13. I. Santos, F. Brezo, X. Ugarte-Pedrero, and P. G. Bringas, “Opcode sequences as representation of executables for data-mining-based unknown malware detection,” Information Sciences, vol. 231, pp. 64–82, 2013. View at Publisher · View at Google Scholar · View at MathSciNet · View at Scopus
  14. N. Abdelhamid, A. Ayesh, and F. Thabtah, “Phishing detection based associative classification data mining,” Expert Systems with Applications, vol. 41, no. 13, pp. 5948–5959, 2014. View at Publisher · View at Google Scholar · View at Scopus
  15. G. Jacob, H. Debar, and E. Filiol, “Behavioral detection of malware: from a survey towards an established taxonomy,” Journal in Computer Virology, vol. 4, no. 3, pp. 251–266, 2008. View at Publisher · View at Google Scholar · View at Scopus
  16. A. Shabtai, R. Moskovitch, Y. Elovici, and C. Glezer, “Detection of malicious code by applying machine learning classifiers on static features: a state-of-the-art survey,” Information Security Technical Report, vol. 14, no. 1, pp. 16–29, 2009. View at Publisher · View at Google Scholar · View at Scopus
  17. S. B. Kotsiantis, “Supervised machine learning: a review of classification techniques,” in Proceedings of the Conference on Emerging Artificial Intelligence Applications in Computer Engineering: Real Word AI Systems with Applications in eHealth, HCI, Information Retrieval and Pervasive Technologies, pp. 3–24, IOS Press, 2007.
  18. A. K. Jain, M. N. Murty, and P. J. Flynn, “Data clustering: a review,” ACM Computing Surveys, vol. 31, no. 3, pp. 264–323, 1999. View at Publisher · View at Google Scholar · View at Scopus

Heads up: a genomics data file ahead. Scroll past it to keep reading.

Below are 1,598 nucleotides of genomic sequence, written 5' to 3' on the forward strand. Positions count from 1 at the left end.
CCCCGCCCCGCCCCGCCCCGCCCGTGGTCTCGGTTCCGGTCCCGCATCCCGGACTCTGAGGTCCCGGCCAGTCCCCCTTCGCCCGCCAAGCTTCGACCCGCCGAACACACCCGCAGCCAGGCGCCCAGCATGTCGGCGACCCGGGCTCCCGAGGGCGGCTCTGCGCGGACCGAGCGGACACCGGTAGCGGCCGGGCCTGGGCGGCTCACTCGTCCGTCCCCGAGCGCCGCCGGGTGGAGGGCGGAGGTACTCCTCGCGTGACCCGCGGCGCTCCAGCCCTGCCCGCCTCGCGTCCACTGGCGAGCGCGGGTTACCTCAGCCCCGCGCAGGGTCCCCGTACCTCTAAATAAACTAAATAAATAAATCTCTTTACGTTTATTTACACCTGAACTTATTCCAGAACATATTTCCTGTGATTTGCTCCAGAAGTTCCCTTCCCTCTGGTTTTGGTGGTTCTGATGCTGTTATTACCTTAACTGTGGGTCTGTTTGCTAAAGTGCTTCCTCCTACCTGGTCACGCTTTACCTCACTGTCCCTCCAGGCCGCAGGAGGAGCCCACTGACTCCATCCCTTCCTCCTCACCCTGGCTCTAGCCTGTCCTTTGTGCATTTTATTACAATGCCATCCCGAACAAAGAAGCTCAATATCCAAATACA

19. L. Chen, Q. Jiang, and S. Wang, “Model-based method for projective clustering,” IEEE Transactions on Knowledge and Data Engineering, vol. 24, no. 7, pp. 1291–1305, 2012. View at Publisher · View at Google Scholar · View at Scopus
  20. C. Ravi and R. Manoharan, “Malware detection using Windows Api sequence and machine learning,” International Journal of Computer Applications, vol. 43, no. 17, pp. 12–16, 2012. View at Publisher · View at Google Scholar
  21. R. Rizwan, G. C. Hazarika, and G. Chetia, “Malware threats and mitigation strategies: a survey,” Journal of Theoretical and Applied Information Technology, vol. 29, no. 2, pp. 69–73, 2011. View at Google Scholar · View at Scopus
  22. K. Mathur and H. Saroj, “A survey on techniques in detection and analyzing malware executables,” International Journal of Advanced Research in Computer Science and Software Engineering, vol. 44, no. 2, 2012. View at Google Scholar
  23. N. F. Doherty, L. Anastasakis, and H. Fulford, “The information security policy unpacked: a critical study of the content of university policies,” International Journal of Information Management, vol. 29, no. 6, pp. 449–457, 2009. View at Publisher · View at Google Scholar · View at Scopus
  24. G. Tahan, L. Rokach, and Y. Shahar, “Automatic malware detection using common segment analysis and meta-features,” Journal of Machine Learning Research, vol. 13, pp. 949–979, 2012. View at Google Scholar · View at Scopus
  25. M. Bailey, J. Oberheide, J. Andersen, Z. M. Mao, F. Jahanian, and J. Nazario, “Automated classification and analysis of internet malware,” in Recent Advances in Intrusion Detection, C. Kruegel, R. Lippmann, and A. Clark, Eds., vol. 4637, pp. 178–197, Springer, Berlin, Germany, 2007. View at Google Scholar
  26. U. Bayer, A. Moser, C. Kruegel, and E. Kirda, “Dynamic analysis of malicious code,” Journal in Computer Virology, vol. 2, no. 1, pp. 67–77, 2006. View at Publisher · View at Google Scholar · View at Scopus
  27. J. Z. Kolter and M. A. Maloof, “Learning to detect and classify malicious executables in the wild,” Journal of Machine Learning Research, vol. 7, pp. 2721–2744, 2006. View at Google Scholar · View at MathSciNet
  28. P. Trinius, C. Willems, T. Holz, and K. Rieck, A Malware Instruction Set for Behavior-Based Analysis, 2009.